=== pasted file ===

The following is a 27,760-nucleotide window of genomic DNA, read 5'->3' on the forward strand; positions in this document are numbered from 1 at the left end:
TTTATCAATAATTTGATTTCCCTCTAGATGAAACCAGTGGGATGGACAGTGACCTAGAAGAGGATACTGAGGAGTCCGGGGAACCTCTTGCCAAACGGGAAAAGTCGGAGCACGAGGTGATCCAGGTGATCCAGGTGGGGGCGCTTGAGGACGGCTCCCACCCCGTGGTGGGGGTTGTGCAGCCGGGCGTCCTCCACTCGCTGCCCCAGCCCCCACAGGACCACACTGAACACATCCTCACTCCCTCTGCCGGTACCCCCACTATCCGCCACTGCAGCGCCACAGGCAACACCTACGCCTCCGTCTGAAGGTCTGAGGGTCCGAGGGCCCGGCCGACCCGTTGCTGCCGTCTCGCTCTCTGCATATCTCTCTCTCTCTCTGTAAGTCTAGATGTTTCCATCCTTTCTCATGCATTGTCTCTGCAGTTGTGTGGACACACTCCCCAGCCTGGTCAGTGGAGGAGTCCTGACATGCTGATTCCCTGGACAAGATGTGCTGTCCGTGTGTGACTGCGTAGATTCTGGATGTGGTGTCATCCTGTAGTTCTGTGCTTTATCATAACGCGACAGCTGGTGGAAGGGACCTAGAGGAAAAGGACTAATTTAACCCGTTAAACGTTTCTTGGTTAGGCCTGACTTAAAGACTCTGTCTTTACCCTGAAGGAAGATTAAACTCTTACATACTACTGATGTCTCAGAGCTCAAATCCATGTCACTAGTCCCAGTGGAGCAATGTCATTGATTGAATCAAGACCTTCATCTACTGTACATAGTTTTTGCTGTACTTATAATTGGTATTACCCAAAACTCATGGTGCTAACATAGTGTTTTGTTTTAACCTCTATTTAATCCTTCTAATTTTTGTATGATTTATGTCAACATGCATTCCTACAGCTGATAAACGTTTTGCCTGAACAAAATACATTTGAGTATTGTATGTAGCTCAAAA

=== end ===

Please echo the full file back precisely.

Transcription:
The following is a 27,760-nucleotide window of genomic DNA, read 5'->3' on the forward strand; positions in this document are numbered from 1 at the left end:
TTTATCAATAATTTGATTTCCCTCTAGATGAAACCAGTGGGATGGACAGTGACCTAGAAGAGGATACTGAGGAGTCCGGGGAACCTCTTGCCAAACGGGAAAAGTCGGAGCACGAGGTGATCCAGGTGATCCAGGTGGGGGCGCTTGAGGACGGCTCCCACCCCGTGGTGGGGGTTGTGCAGCCGGGCGTCCTCCACTCGCTGCCCCAGCCCCCACAGGACCACACTGAACACATCCTCACTCCCTCTGCCGGTACCCCCACTATCCGCCACTGCAGCGCCACAGGCAACACCTACGCCTCCGTCTGAAGGTCTGAGGGTCCGAGGGCCCGGCCGACCCGTTGCTGCCGTCTCGCTCTCTGCATATCTCTCTCTCTCTCTGTAAGTCTAGATGTTTCCATCCTTTCTCATGCATTGTCTCTGCAGTTGTGTGGACACACTCCCCAGCCTGGTCAGTGGAGGAGTCCTGACATGCTGATTCCCTGGACAAGATGTGCTGTCCGTGTGTGACTGCGTAGATTCTGGATGTGGTGTCATCCTGTAGTTCTGTGCTTTATCATAACGCGACAGCTGGTGGAAGGGACCTAGAGGAAAAGGACTAATTTAACCCGTTAAACGTTTCTTGGTTAGGCCTGACTTAAAGACTCTGTCTTTACCCTGAAGGAAGATTAAACTCTTACATACTACTGATGTCTCAGAGCTCAAATCCATGTCACTAGTCCCAGTGGAGCAATGTCATTGATTGAATCAAGACCTTCATCTACTGTACATAGTTTTTGCTGTACTTATAATTGGTATTACCCAAAACTCATGGTGCTAACATAGTGTTTTGTTTTAACCTCTATTTAATCCTTCTAATTTTTGTATGATTTATGTCAACATGCATTCCTACAGCTGATAAACGTTTTGCCTGAACAAAATACATTTGAGTATTGTATGTAGCTCAAAA